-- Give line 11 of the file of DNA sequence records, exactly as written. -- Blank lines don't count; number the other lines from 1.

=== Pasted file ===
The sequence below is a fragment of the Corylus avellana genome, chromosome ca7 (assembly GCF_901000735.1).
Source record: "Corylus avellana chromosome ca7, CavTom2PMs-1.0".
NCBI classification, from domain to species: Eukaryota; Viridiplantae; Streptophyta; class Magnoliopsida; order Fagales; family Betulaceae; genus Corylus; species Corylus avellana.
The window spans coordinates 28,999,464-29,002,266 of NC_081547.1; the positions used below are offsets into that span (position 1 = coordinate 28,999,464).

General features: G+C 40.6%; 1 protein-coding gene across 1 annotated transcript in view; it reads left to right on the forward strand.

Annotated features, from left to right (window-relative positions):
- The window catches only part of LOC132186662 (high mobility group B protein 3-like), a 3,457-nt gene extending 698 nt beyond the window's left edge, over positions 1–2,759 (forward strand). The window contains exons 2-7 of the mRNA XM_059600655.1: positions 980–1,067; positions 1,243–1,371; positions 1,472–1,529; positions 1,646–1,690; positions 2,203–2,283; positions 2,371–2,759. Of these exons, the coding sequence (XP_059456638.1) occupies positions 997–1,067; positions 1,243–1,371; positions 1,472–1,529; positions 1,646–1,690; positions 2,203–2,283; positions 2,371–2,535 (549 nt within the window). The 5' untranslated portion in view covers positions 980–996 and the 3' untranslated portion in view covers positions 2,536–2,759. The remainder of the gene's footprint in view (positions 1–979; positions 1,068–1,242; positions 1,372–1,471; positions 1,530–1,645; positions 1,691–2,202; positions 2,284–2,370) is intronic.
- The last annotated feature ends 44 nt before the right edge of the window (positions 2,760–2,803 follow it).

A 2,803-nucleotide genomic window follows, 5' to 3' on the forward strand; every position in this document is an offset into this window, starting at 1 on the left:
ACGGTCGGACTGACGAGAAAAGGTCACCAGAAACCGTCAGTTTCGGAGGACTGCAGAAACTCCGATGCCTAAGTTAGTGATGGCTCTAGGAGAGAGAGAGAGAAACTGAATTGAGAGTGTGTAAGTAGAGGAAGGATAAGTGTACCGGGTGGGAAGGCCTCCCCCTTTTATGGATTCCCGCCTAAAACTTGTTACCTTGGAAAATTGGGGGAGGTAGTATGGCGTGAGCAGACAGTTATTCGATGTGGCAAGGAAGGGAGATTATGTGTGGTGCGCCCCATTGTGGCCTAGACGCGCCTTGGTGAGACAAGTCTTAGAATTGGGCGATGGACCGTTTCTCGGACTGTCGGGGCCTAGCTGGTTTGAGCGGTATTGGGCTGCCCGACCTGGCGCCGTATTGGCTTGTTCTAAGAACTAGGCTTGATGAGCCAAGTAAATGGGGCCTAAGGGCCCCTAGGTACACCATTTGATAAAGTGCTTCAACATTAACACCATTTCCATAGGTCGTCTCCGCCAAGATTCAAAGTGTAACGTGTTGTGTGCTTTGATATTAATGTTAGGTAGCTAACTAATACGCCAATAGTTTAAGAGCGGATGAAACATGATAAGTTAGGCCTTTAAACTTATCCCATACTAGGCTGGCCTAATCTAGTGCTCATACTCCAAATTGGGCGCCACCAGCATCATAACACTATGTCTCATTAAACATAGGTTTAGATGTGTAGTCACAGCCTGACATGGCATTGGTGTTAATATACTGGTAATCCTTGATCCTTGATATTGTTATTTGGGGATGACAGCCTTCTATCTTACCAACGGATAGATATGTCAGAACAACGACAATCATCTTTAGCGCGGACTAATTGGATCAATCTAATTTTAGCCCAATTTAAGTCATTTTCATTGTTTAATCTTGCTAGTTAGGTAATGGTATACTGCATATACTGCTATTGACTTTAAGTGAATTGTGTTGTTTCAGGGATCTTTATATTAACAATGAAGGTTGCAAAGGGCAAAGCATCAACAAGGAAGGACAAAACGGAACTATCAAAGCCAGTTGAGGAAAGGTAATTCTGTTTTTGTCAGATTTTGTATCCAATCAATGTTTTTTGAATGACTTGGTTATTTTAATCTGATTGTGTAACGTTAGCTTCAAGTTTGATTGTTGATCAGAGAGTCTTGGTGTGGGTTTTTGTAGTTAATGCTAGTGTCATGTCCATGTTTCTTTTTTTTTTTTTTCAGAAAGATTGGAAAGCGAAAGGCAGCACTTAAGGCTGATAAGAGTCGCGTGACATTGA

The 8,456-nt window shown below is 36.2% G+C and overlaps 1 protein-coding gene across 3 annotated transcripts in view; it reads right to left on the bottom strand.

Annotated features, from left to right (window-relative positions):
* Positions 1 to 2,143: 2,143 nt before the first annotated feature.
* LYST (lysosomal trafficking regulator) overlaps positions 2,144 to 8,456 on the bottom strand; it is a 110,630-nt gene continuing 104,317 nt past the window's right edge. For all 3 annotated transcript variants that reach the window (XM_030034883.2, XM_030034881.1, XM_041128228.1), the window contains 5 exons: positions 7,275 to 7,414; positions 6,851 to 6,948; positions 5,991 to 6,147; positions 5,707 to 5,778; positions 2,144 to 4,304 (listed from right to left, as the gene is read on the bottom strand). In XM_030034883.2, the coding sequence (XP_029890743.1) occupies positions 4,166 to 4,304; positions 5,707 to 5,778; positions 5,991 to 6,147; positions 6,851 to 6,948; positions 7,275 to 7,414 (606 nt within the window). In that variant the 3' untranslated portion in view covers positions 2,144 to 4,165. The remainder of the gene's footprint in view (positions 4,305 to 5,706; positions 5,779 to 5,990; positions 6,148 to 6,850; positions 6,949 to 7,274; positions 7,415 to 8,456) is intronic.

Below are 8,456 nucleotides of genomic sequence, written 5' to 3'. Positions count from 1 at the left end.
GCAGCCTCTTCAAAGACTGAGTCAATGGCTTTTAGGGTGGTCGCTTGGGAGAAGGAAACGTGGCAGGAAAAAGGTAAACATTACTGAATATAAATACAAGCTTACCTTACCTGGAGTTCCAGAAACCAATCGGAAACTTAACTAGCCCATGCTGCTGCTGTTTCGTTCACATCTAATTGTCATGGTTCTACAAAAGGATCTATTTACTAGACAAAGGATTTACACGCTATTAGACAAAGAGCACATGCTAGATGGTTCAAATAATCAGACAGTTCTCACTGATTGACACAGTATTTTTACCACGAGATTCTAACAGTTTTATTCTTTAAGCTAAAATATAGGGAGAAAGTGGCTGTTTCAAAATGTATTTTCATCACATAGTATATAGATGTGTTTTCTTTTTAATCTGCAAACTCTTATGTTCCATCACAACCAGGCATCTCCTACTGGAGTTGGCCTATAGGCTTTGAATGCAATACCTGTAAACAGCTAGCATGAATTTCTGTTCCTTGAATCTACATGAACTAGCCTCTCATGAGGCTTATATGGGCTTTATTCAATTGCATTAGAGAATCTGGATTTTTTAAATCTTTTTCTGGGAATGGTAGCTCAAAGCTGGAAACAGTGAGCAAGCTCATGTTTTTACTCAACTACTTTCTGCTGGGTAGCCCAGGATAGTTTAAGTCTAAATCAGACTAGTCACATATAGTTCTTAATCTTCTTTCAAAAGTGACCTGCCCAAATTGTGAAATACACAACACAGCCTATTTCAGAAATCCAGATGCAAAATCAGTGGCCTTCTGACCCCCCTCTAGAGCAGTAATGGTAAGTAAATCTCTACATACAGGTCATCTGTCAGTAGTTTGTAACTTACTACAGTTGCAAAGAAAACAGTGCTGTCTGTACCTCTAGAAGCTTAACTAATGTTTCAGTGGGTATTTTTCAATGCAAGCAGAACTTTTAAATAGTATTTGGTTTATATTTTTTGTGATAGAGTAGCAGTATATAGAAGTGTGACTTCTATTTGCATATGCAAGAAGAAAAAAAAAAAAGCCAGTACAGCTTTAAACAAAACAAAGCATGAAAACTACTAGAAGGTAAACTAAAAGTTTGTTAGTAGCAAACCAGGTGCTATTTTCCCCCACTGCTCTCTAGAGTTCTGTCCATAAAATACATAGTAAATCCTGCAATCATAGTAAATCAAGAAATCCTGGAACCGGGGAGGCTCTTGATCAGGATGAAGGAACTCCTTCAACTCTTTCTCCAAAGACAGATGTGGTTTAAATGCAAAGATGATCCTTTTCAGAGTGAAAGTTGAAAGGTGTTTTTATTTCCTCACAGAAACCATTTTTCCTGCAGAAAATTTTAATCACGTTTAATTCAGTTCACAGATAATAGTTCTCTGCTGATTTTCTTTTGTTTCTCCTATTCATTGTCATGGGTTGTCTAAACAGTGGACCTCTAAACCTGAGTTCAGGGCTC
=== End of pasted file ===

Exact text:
The 8,456-nt window shown below is 36.2% G+C and overlaps 1 protein-coding gene across 3 annotated transcripts in view; it reads right to left on the bottom strand.